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jhawk1050, are you asking if person A who is holding a Power of Attorney for someone else, person B, that person A has developed dementia? If that is the case, then person B who had assigned this person, person A, to be POA need to assign someone else.  That is if person B is still of clear mind.
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Reply to freqflyer
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Is it a standing or springing POA. Standing, good at any time, incapacity is not necessary. Springing, becomes valid upon declaration, usually by two doctors, of incapacity.
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Reply to gladimhere
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so my mom and dad both had dementia. dad worse than mom. mom was still able to understand and comprehend, plus she could say what she wanted to the attorney.

they had POA completed thru their attorney years back.

so because my dad was getting worse, we took him to attorney and he agreed to sign off his rights to his spouse (my mom)...and my dad still knew he signed off. of course maybe 5 minutes later he forgot he even went to attorney.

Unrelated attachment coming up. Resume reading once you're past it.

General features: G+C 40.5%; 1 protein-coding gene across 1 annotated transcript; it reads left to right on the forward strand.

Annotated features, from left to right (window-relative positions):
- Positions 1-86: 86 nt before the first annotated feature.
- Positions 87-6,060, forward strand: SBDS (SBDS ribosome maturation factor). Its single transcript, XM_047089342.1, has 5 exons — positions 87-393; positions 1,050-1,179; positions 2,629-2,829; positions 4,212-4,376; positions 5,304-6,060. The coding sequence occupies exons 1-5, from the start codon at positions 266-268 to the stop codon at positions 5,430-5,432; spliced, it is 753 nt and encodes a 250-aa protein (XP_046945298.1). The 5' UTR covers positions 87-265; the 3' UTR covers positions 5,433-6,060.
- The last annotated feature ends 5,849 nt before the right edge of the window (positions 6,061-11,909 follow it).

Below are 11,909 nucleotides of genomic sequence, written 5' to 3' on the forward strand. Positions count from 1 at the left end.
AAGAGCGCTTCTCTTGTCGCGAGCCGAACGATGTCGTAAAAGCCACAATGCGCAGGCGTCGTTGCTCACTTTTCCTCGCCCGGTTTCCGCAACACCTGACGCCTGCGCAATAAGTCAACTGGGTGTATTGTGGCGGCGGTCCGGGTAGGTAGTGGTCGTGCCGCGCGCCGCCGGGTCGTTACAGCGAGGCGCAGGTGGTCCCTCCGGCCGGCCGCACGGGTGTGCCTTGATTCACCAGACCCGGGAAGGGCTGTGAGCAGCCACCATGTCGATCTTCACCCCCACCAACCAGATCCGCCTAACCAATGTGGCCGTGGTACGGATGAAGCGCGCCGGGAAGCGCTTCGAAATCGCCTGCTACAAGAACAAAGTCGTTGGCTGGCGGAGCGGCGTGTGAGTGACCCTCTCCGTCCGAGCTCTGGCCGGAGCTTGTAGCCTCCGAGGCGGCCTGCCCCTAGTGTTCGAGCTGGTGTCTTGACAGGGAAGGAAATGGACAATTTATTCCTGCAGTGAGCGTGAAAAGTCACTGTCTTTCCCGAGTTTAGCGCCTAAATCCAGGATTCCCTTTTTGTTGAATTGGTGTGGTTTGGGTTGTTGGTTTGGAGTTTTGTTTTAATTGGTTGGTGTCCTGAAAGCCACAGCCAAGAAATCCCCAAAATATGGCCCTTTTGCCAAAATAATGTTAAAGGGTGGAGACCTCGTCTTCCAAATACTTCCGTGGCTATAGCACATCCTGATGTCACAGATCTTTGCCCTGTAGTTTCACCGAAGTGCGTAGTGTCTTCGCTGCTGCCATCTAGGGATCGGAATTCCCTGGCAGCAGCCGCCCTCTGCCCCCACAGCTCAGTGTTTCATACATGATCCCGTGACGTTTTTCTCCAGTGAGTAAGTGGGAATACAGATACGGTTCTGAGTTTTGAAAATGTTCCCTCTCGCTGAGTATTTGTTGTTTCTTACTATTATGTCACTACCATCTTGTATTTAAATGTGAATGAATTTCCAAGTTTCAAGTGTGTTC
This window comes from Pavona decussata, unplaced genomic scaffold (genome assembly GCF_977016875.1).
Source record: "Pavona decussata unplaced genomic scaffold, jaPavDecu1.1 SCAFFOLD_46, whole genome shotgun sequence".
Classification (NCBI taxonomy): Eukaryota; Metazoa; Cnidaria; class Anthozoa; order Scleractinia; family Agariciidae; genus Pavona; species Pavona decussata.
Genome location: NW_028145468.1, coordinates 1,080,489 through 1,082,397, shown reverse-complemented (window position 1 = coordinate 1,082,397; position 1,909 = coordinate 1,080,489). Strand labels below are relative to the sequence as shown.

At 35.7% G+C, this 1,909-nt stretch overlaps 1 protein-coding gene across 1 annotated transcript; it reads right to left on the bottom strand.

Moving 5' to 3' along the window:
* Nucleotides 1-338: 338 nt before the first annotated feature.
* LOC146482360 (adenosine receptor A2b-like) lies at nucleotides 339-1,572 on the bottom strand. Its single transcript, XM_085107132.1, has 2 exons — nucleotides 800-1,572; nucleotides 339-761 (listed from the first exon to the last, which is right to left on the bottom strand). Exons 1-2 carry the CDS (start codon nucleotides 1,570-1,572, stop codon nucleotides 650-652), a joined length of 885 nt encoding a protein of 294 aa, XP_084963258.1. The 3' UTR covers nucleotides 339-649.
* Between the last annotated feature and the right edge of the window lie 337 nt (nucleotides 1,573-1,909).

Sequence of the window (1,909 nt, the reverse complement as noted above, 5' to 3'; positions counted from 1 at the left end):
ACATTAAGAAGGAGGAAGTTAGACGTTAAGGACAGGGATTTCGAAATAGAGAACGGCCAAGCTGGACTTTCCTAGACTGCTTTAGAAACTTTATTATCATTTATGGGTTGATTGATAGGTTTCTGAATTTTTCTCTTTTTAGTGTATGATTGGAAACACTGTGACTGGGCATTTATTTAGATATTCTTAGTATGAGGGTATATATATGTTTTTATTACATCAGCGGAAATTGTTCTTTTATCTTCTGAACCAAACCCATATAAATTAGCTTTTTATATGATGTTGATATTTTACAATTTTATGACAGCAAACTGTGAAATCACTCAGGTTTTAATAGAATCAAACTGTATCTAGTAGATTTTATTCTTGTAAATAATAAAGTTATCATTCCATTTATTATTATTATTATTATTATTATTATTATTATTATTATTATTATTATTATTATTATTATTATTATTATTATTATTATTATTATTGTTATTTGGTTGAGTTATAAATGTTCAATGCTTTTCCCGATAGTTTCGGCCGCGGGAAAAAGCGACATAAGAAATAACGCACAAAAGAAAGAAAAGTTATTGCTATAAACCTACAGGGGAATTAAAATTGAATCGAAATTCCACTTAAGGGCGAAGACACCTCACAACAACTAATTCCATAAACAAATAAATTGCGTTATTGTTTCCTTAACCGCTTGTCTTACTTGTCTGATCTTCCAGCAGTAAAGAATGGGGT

next my mom had medical issues that made it impossible for her to care for my dad.

so then my mom agreed to release the POA to me.

there are two people after my name. so if I chose to or if I died etc.
then next person is another family member etc.

all those things happened very quick. one minute theyre at home doing their own thing - next thing theyre both in assisted living. and me in charge of a truck load.
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Reply to wally003
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POA is for WHEN the person gets dementia. It's specifically FOR that purpose. Unless a person has been declared incompetent, being POA means nothing.
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Reply to Midkid58
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